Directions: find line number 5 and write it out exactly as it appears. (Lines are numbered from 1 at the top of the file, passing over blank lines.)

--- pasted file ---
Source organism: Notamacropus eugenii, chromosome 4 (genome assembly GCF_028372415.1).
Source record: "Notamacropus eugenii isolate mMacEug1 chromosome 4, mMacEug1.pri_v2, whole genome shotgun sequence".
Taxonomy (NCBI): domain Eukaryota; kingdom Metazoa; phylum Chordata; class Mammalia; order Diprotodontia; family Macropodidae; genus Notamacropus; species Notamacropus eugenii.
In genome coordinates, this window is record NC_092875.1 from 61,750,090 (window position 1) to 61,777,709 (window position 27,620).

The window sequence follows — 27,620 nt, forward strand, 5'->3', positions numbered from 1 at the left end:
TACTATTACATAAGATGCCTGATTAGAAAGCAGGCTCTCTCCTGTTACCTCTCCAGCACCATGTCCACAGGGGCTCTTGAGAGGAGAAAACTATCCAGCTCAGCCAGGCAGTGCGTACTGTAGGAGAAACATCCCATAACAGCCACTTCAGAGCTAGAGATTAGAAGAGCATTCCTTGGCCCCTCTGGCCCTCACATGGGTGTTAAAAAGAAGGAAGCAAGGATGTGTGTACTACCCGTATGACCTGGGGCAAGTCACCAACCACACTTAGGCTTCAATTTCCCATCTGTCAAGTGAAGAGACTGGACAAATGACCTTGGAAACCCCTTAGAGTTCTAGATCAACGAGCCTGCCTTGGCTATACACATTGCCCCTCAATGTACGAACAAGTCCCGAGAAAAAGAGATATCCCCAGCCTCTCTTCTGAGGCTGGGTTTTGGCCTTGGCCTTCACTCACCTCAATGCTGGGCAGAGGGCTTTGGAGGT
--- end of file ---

The window sequence follows — 27,620 nt, forward strand, 5'->3', positions numbered from 1 at the left end: